Commercial fishing is a worldwide enterprise that involves the capture
of marine and freshwater fish and shellfish and their preparation for market.
Fishing equipment ranges from small boats whose nets are cast and hauled in by
hand to factory ships equipped with the most advanced technologies for finding,
harvesting, and preparing huge amounts of fish. These large catches are very
costly, however, not only in the price of their equipment and fuel, but also in
the depletion of fishery resources their use brings about.
The major portion of the total fish harvest consists of few fish
species, which are divided into two primary groups. Pelagic species – those
which live in the near-surface layers of the oceans, this include several
species of herring, tuna, salmon, anchovies, pilchard, sardines, menhaden, and
mackerel. Demersal species – fish that live in the near-bottom layers of the
ocean, this includes cod, sole, halibut, haddock, hake, and flounder. Large
catches are also made of a group of fish classed commercially as SHELLFISH –
shrimp, lobster, scallops, oysters, clams, crabs, mussels, and squid. WHALING
was once a major part of the fishing industry. Overfishing has endangered many
whale numbers, however, and the field has lessened in importance.
Almost all large pelagic and demersal fish catches are made over or near
the continental shelf, the underwater plateau around the continents and large
islands. In these waters temperatures, water depths, and the currents that
influence the amounts of available food create an environment that is highly
favourable to the existence of large schools of fish.
The animals living in and on the bottom of the continental shelf serve
as additional food sources for demersal fish. Also, most species spawn on
continental shelves, and the main nursery grounds of many species are also in
coastal regions. The main fishing grounds are located on the wider continental
shelves of the mid and high latitudes. The single most important area is the
North Pacific, where as much as one-quarter of the world’s fish catch is taken.
THE DEVELOPMENT OF THE FISHING INDUSTRY
Prehistoric people were hunters and food collectors, and they found much
of their food in lakes, rivers, and shallow coastal ocean waters. Shellfish were
the most accessible food , and the large shell heaps found around the first
fishing technique, the use of bare hands.
During 10,000-6000 BC, certain cultures that depended almost entirely
on a diet of fish developed primitive fishing technologies. The Scandinavian
Maglemosian culture used stone-pointed fishing spears, antler and bone harpoons
and fishhooks, and lines and nets woven of bark fiber. Improved equipment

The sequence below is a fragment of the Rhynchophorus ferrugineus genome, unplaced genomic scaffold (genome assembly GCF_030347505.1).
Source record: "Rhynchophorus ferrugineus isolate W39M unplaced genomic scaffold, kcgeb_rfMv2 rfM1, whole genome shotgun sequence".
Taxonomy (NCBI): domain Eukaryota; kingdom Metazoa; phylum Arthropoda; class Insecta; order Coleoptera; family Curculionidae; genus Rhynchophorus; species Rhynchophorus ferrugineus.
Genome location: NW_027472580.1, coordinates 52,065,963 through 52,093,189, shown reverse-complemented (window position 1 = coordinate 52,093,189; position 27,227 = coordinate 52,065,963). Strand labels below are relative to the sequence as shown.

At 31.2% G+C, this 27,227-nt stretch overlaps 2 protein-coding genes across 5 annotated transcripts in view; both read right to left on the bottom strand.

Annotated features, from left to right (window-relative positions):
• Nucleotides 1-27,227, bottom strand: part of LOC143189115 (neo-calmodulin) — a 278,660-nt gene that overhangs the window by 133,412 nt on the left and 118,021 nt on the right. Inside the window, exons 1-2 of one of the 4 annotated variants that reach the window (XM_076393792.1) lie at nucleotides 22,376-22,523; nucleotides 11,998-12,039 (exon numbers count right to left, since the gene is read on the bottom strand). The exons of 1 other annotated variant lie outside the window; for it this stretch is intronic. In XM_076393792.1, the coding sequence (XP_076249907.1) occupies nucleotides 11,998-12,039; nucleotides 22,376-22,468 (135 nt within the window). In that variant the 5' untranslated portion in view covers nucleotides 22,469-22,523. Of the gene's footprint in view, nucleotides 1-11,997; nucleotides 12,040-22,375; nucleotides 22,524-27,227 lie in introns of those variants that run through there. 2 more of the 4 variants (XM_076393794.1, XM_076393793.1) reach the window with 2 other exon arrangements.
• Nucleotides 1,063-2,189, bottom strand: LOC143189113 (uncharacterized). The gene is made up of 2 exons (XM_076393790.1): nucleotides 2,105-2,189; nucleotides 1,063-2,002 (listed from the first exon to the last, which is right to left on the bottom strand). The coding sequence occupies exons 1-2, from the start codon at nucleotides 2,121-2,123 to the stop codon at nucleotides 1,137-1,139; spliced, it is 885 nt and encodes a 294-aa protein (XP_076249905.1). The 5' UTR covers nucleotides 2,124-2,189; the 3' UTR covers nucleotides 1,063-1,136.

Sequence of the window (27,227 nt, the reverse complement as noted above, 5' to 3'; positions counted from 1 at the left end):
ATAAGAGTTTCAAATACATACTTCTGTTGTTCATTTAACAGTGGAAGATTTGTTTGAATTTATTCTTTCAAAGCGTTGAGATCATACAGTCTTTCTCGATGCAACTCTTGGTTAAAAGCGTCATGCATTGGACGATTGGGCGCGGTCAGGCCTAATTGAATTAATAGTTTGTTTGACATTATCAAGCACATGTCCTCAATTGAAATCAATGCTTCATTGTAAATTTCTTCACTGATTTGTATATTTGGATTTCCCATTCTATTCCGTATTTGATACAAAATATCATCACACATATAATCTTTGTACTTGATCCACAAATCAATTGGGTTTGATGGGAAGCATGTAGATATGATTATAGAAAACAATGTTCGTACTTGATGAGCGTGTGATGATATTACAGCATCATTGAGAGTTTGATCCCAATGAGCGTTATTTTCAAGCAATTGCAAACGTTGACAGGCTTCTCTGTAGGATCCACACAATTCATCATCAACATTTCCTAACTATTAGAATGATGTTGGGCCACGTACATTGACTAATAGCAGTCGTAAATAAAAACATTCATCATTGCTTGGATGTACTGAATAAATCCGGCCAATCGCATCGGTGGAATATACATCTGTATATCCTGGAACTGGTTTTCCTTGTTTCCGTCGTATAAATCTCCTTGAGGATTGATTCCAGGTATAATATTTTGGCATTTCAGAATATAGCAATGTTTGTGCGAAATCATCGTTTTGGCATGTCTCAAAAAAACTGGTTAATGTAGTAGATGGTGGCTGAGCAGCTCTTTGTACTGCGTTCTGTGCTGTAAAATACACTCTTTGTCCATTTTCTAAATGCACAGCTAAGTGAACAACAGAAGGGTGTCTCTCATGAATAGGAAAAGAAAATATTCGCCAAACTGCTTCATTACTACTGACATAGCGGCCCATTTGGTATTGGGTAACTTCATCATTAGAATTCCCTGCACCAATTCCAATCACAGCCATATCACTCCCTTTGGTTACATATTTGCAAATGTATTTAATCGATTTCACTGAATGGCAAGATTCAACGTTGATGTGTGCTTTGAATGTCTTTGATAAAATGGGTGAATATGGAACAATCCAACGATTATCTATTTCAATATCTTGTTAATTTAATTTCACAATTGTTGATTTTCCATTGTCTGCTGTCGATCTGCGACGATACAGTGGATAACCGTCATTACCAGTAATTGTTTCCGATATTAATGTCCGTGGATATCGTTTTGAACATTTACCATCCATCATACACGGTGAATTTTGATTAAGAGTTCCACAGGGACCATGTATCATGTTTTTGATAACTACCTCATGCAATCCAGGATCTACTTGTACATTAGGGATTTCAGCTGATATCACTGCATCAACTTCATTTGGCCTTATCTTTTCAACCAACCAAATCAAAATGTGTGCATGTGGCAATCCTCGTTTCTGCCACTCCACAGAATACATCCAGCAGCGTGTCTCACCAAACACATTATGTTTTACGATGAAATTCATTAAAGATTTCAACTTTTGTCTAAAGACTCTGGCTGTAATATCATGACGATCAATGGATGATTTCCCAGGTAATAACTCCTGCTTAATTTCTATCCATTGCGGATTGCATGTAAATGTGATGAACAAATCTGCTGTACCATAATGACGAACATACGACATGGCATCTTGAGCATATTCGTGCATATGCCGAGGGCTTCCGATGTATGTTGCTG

increased the size of catches, and preservation techniques were developed for
drying, smoking, salting, and pickling fish. As larger boats were built, fishing
craft adventured farther into the oceans, and sea fishing developed into a well-
defined business, with settlements whose main occupation was catching fish.
Early ocean fisheries were confined to the coastal regions of settled
areas and to the Mediterranean Sea, which had been the traditional fishing
grounds for large numbers of fish species, especially tuna. Slowly, the rich
fishing regions of the Atlantic Ocean and the North and Baltic seas began to be
exploited. The opening of these new fishing grounds had a significant influence
on the spread of trade during the Middle Ages and on the establishment of new
trade routes – for example, the herring fisheries in the southern Baltic and
North seas that helped to establish the HANSEATIC LEAGUE.
The opening of the fishing areas around Nova Scotia and Newfoundland had
a serious effect on European history. First fished by the French in the early
1500s, by the beginning of the 17th century the North Atlantic fisheries had
become the main source of New World wealth for England.
The most important world fisheries are located in waters less than 400 m
in depth. Major fishing grounds are in the North Atlantic including the GRAND
BANKS and the Georges Banks off the New England coast, the North Sea, the waters
over the continental shelves of Iceland and Norway, and the Barents Sea; in the
North Pacific, specifically the Bering Sea, the Gulf of Alaska, and the coastal
areas around Japan; and off the coasts of China and Malaysia. Other important
fishing grounds are found off the coasts of the southeastern United States,
Chile, Peru, Argentina, and the Falkland Islands, and off the coasts of Namibia
and South Africa.
More than one-half of the marine fish catch in the United States is
taken in the Northeast Pacific and in Alaskan coastal waters. In 1993 the total
of all the